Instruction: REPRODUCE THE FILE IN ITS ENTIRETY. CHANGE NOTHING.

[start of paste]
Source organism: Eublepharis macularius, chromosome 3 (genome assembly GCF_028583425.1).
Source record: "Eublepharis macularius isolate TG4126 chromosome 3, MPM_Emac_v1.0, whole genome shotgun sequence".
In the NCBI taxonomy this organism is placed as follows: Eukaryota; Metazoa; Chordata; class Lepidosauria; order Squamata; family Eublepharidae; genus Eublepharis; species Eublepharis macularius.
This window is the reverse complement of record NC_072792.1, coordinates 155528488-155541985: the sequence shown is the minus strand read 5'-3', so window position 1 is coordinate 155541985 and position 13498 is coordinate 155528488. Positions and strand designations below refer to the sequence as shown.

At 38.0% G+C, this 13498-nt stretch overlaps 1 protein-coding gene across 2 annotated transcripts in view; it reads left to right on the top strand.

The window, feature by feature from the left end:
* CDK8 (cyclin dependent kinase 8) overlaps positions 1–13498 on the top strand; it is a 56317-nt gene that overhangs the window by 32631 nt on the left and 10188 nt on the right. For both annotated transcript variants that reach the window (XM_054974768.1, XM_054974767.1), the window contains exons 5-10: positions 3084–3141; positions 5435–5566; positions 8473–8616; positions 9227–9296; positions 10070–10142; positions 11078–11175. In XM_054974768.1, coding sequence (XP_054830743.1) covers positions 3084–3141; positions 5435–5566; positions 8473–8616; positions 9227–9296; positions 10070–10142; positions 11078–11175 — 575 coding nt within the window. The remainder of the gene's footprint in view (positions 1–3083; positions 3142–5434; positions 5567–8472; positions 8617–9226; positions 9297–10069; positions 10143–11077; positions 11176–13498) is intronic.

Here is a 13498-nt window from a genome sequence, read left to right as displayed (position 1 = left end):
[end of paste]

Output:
Source organism: Eublepharis macularius, chromosome 3 (genome assembly GCF_028583425.1).
Source record: "Eublepharis macularius isolate TG4126 chromosome 3, MPM_Emac_v1.0, whole genome shotgun sequence".
In the NCBI taxonomy this organism is placed as follows: Eukaryota; Metazoa; Chordata; class Lepidosauria; order Squamata; family Eublepharidae; genus Eublepharis; species Eublepharis macularius.
This window is the reverse complement of record NC_072792.1, coordinates 155528488-155541985: the sequence shown is the minus strand read 5'-3', so window position 1 is coordinate 155541985 and position 13498 is coordinate 155528488. Positions and strand designations below refer to the sequence as shown.

At 38.0% G+C, this 13498-nt stretch overlaps 1 protein-coding gene across 2 annotated transcripts in view; it reads left to right on the top strand.

The window, feature by feature from the left end:
* CDK8 (cyclin dependent kinase 8) overlaps positions 1–13498 on the top strand; it is a 56317-nt gene that overhangs the window by 32631 nt on the left and 10188 nt on the right. For both annotated transcript variants that reach the window (XM_054974768.1, XM_054974767.1), the window contains exons 5-10: positions 3084–3141; positions 5435–5566; positions 8473–8616; positions 9227–9296; positions 10070–10142; positions 11078–11175. In XM_054974768.1, coding sequence (XP_054830743.1) covers positions 3084–3141; positions 5435–5566; positions 8473–8616; positions 9227–9296; positions 10070–10142; positions 11078–11175 — 575 coding nt within the window. The remainder of the gene's footprint in view (positions 1–3083; positions 3142–5434; positions 5567–8472; positions 8617–9226; positions 9297–10069; positions 10143–11077; positions 11176–13498) is intronic.

Here is a 13498-nt window from a genome sequence, read left to right as displayed (position 1 = left end):